Senator Mark Messmer, the chairman of the Senate Environmental Affairs Committee, denied giving the Senate Legislation a hearing. Messmer later explained in a statement to IndyStar he believes that “the task force bill was redundant because those issues could be addressed in an interim committee or through the 21st Century Energy Policy Task Force.”
Nevertheless, this statement is not entirely true, and the task force has not made any similar plans as to what the Senate Bill entails.
While both bills would have contributed to progressive change in Indiana communities and help them become more eco-friendly, the speakers also stressed the importance of advocacy in both adults and teens.
“Changing the world doesn’t mean changing the globe… One of the main reasons that youth activism is so crucial is because we are the leaders of tomorrow,” said Claire Curran, a sophomore at Brebeuf High School.
This event and campaign was led by Indiana teens — proving that age does not play a factor in whether or not a person can make an impact. Truly, youth activism is just as important as advocacy in adults. Just like Curran said, the youth of today will be the leaders of tomorrow. Eventually, today’s youth will be the legislators and scientists who will deal with big issues like climate change, so getting involved and becoming informed at a young age is vital.
Another Hoosier teen, Jonathan Siskind, a senior at West Lafayette Jr./Sr. High School, said, “We are the first generation to feel the impacts of climate change, and we’re the last generation that can do anything to stop it…The best way for us people here at the statehouse and around the world to hear the cries that we’re making today is by organizing, rallying, and showing that we care that this is the kind of issue that we not only vote on, but act on.”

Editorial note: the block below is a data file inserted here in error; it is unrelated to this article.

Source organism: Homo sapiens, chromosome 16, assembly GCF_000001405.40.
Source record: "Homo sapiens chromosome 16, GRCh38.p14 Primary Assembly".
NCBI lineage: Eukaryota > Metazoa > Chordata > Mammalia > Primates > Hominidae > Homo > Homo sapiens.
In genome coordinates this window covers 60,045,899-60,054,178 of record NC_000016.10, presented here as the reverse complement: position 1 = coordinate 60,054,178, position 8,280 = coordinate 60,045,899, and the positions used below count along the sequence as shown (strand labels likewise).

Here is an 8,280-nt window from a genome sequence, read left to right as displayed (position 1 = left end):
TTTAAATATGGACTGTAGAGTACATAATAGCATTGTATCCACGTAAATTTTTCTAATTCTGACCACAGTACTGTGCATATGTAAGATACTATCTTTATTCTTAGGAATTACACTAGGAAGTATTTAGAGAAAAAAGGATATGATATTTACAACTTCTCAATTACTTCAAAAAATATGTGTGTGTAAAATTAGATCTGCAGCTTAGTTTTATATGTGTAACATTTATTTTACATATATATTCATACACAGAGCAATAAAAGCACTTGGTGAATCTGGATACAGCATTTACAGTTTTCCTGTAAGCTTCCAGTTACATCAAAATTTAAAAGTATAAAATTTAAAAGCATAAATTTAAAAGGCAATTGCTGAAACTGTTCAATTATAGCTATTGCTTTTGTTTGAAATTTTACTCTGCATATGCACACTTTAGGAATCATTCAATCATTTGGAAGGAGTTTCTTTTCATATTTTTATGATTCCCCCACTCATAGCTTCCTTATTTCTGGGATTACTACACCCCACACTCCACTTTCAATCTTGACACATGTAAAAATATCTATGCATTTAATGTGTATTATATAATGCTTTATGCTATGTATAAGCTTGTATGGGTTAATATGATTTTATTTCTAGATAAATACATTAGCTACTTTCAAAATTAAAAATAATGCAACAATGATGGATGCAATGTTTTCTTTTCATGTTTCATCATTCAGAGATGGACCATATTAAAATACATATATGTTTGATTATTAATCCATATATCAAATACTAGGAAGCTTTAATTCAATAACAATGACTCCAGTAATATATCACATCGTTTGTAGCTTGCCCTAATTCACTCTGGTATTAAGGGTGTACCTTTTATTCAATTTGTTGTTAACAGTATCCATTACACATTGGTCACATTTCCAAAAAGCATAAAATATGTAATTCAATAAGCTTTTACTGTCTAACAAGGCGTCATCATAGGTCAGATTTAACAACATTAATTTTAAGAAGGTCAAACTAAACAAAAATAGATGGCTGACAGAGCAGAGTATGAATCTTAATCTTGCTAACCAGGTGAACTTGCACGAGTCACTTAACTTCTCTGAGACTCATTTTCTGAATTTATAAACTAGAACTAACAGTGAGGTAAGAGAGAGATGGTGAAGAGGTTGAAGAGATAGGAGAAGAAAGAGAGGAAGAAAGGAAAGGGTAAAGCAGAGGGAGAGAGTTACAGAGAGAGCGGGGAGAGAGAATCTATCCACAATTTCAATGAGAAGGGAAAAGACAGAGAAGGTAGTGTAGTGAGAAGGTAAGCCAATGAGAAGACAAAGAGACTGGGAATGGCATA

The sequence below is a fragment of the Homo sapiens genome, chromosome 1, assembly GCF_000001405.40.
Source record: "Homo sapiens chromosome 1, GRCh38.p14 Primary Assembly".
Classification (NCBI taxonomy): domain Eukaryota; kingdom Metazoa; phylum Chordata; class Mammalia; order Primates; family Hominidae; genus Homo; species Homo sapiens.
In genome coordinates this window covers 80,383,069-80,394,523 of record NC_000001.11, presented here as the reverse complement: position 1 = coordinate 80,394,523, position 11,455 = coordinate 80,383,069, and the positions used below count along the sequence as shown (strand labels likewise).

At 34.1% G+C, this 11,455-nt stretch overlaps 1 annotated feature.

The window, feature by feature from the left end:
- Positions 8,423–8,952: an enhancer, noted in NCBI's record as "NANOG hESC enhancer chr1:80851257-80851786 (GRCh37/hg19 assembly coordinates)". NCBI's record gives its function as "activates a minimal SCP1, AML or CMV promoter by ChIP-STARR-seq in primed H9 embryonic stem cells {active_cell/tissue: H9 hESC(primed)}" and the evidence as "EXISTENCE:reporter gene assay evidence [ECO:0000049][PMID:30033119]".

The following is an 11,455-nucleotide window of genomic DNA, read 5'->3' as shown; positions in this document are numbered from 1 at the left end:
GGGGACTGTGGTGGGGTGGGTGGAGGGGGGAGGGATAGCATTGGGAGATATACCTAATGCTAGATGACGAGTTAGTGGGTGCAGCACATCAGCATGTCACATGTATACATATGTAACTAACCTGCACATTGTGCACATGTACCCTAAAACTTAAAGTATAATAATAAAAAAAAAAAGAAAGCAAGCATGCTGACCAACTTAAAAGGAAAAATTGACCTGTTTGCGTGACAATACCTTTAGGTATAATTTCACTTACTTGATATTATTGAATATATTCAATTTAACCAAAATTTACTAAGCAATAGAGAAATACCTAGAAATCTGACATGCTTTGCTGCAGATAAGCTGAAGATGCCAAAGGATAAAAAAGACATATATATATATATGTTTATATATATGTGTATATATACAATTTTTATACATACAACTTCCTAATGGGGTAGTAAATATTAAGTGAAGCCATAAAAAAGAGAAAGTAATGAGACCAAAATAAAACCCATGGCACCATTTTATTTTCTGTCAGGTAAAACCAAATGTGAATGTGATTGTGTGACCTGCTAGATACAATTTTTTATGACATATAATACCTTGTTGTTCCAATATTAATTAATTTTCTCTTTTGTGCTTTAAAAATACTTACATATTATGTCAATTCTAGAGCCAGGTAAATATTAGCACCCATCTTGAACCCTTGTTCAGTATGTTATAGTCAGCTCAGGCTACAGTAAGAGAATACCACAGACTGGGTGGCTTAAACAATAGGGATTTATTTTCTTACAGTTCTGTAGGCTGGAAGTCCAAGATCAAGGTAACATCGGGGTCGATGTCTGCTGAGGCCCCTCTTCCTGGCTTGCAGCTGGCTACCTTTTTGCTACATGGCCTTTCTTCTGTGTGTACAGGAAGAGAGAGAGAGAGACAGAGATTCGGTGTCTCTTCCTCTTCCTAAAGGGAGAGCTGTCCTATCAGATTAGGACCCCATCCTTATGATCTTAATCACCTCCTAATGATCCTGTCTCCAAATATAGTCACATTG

Both Curran and Siskind have done their part to help combat climate change; however, they did not do this alone. Advocacy is critical. It is only through the actions and words of others that a difference can be made in the world. Making a petition, starting an environmental club at school, or even attending a rally like “Time’s Up!” can contribute to immense change. Small actions can have big impacts, and becoming involved in problems like climate change, even just a little bit, can make all the difference in the world.
While climate change continues to harm the globe, it is amazing to see so many Hoosiers help combat it by joining together in support of bills such as SB 255 and SCR-3. Senators and teens alike have so much power to influence others and make the world a better place.
The “Time’s Up!” rally is one of many examples of the extraordinary ways that people have started to take action and become part of the fight to help protect the climate.
“Action is the solution,” Siskind said. “While our campaign is called ‘Confront the Climate Crisis,’ the real crisis is not climate change, it’s not environmental destruction, or the sixth mass extinction—the real crisis is inaction…and the only way to solve the crisis of inaction is action.”